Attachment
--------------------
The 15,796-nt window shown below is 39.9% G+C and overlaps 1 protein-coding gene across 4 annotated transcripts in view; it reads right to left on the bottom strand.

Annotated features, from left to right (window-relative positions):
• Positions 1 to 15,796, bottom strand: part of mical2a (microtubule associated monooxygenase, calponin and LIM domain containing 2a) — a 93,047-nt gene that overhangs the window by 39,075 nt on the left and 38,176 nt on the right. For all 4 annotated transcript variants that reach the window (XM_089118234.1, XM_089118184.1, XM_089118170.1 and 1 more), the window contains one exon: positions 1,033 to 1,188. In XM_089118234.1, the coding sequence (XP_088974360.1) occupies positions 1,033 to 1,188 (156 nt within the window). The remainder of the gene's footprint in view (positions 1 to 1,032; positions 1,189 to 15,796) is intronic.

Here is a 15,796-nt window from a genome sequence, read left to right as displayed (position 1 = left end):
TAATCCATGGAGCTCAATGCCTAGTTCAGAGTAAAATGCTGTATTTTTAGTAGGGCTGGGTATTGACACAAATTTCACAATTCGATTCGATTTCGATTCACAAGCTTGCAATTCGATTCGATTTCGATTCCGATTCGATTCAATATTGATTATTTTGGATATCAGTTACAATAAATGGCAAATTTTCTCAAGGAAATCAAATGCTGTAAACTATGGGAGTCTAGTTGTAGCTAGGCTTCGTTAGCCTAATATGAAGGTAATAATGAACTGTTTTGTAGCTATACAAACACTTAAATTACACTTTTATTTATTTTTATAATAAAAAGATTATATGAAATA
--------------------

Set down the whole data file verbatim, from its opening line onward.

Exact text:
The 15,796-nt window shown below is 39.9% G+C and overlaps 1 protein-coding gene across 4 annotated transcripts in view; it reads right to left on the bottom strand.

Annotated features, from left to right (window-relative positions):
• Positions 1 to 15,796, bottom strand: part of mical2a (microtubule associated monooxygenase, calponin and LIM domain containing 2a) — a 93,047-nt gene that overhangs the window by 39,075 nt on the left and 38,176 nt on the right. For all 4 annotated transcript variants that reach the window (XM_089118234.1, XM_089118184.1, XM_089118170.1 and 1 more), the window contains one exon: positions 1,033 to 1,188. In XM_089118234.1, the coding sequence (XP_088974360.1) occupies positions 1,033 to 1,188 (156 nt within the window). The remainder of the gene's footprint in view (positions 1 to 1,032; positions 1,189 to 15,796) is intronic.

Here is a 15,796-nt window from a genome sequence, read left to right as displayed (position 1 = left end):
TAATCCATGGAGCTCAATGCCTAGTTCAGAGTAAAATGCTGTATTTTTAGTAGGGCTGGGTATTGACACAAATTTCACAATTCGATTCGATTTCGATTCACAAGCTTGCAATTCGATTCGATTTCGATTCCGATTCGATTCAATATTGATTATTTTGGATATCAGTTACAATAAATGGCAAATTTTCTCAAGGAAATCAAATGCTGTAAACTATGGGAGTCTAGTTGTAGCTAGGCTTCGTTAGCCTAATATGAAGGTAATAATGAACTGTTTTGTAGCTATACAAACACTTAAATTACACTTTTATTTATTTTTATAATAAAAAGATTATATGAAATA